Who we are

How we work

an osprey landing on a branch
Western Australia An encounter with a beautiful, curious Minke Whale in Ningaloo Reef, Coral Bay, WA, Australia. © Ines Goovaerts/TNC Photo Contest 2019

What makes us different?

Striving to make a real difference to protect and conserve the Australian environment for the benefit of people and nature, we pride ourselves on five key strengths in the way we work.

1. We get things done

We’re proud to be very action-oriented in our approach to conservation. While we invest in policy formulation, public awareness campaigns and other forms of indirect conservation action, most of our efforts are applied directly in the field to make an immediate difference for conservation.

See for yourself with these examples: 

Conservation Successes Watch this video to see what supporters have helped us achieve in 2020.

2. We’re highly trusted 

In 2018, for the fifth time, The Nature Conservancy was named as one of the World’s Most Ethical Companies by Ethisphere Institute, an independent research centre. This honour recognises our focus on ethics and integrity in everything we do.

We were the only philanthropic organisation to be recognised.

The diversity of partners we work with here in Australia in business, government and local communities also demonstrates the high levels of trust these entities place in us.

3. We’re efficient

Working closely with a range of partners such as farmers, fishers, Indigenous rangers and other environmental groups means we conduct our work in the most efficient way possible.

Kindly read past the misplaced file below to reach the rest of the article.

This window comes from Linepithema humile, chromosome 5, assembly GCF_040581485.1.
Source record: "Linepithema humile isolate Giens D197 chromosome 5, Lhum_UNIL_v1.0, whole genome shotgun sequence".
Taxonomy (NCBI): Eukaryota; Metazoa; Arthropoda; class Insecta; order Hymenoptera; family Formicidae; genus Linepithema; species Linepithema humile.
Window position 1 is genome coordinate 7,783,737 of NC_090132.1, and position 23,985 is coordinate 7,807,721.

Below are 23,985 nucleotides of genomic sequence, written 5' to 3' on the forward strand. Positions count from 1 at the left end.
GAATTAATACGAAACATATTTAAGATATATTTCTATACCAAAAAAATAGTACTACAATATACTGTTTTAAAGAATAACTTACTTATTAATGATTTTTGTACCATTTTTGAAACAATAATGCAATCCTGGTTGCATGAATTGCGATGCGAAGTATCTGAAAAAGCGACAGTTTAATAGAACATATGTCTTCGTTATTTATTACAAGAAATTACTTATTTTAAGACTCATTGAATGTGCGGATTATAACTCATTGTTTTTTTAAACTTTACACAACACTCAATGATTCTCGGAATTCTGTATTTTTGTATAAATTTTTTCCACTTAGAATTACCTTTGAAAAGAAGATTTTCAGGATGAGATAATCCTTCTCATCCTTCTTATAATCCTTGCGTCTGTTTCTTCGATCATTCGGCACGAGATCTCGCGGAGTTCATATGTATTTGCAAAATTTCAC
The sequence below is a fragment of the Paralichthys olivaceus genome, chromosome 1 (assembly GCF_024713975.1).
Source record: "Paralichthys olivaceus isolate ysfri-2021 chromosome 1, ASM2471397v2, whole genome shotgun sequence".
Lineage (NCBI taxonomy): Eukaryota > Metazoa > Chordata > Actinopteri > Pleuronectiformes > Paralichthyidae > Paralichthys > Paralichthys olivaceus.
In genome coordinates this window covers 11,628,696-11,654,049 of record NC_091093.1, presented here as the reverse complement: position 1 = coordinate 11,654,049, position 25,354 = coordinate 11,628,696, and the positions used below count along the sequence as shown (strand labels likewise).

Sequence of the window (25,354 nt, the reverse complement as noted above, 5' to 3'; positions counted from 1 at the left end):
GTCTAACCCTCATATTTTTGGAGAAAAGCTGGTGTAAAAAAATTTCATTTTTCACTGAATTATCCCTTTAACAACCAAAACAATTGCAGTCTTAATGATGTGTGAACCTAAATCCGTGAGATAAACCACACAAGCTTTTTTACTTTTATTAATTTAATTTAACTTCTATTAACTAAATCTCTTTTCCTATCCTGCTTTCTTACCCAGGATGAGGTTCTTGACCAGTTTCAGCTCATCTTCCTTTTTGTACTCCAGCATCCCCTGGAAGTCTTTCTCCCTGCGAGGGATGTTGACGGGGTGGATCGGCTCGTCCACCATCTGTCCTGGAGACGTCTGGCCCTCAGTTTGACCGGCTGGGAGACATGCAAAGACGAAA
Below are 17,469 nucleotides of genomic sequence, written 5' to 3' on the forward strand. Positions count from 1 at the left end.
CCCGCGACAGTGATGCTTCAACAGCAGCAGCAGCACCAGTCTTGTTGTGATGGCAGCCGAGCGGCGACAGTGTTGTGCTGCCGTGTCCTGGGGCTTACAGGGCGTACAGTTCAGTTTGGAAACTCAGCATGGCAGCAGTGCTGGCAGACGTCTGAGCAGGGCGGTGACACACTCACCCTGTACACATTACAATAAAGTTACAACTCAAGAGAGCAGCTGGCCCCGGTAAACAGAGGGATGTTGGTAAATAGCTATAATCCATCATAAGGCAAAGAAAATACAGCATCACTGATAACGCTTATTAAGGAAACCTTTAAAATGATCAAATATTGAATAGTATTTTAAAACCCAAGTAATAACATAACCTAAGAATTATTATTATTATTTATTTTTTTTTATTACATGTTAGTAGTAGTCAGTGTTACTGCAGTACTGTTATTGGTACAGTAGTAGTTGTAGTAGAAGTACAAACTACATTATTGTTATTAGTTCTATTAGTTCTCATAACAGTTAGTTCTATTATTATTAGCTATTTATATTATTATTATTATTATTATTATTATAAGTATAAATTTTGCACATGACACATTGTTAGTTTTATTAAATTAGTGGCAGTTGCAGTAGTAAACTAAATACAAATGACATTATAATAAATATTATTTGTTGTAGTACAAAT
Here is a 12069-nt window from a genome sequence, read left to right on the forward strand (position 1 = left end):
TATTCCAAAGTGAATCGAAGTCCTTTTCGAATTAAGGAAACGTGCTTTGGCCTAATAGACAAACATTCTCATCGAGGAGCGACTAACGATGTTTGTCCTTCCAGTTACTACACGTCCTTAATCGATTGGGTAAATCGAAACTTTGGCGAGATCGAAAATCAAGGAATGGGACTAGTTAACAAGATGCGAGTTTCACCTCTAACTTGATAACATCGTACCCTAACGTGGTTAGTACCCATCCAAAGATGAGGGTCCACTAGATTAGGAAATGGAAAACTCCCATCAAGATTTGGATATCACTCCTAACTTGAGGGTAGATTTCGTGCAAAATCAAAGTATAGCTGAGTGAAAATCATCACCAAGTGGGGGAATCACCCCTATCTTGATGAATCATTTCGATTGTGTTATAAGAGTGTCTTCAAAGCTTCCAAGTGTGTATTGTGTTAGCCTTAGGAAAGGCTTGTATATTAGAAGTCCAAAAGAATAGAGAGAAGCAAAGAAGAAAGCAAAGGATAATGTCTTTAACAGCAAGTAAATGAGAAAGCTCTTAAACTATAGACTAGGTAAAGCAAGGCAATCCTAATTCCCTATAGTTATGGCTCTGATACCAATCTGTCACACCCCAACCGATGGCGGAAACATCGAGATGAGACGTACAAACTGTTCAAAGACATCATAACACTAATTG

In fact, 76% of our funding goes directly to supporting our conservation projects. We’ve had more than 65 years’ experience in getting this right.

4. We’re experts in our field

Our Australia team includes a range of expert specialists, about half of whom are scientists with marine biology, ecology, zoology or forest conservation backgrounds.

You can meet each of our Australian program scientists and learn about what they do here.

Being part of a global team working across more than 70 countries and territories means we can also draw on the 400 other scientists employed by The Nature Conservancy globally including the talents of our global Senior Lead Scientist, Dr Eddie Game.

5. Our work has the highest impact

We’re highly focused on conservation work that has the highest possible impact on a landscape or seascape scale. Take for example our shellfish reef restoration projects underway in Victoria, South Australia, Western Australia and Queensland (unique to TNC in Australia), or our impact investment project in the Murray-Darling Basin balancing agriculture, finance and the environment – another Australian first. You can learn more about the impacts we’re having across Australia here.

We hope you’ll join us and support our work to address climate change, protect and conserve nature and sustain abundant clean water.

Koala in a gum tree in southern NSW © Sinclair Oldfield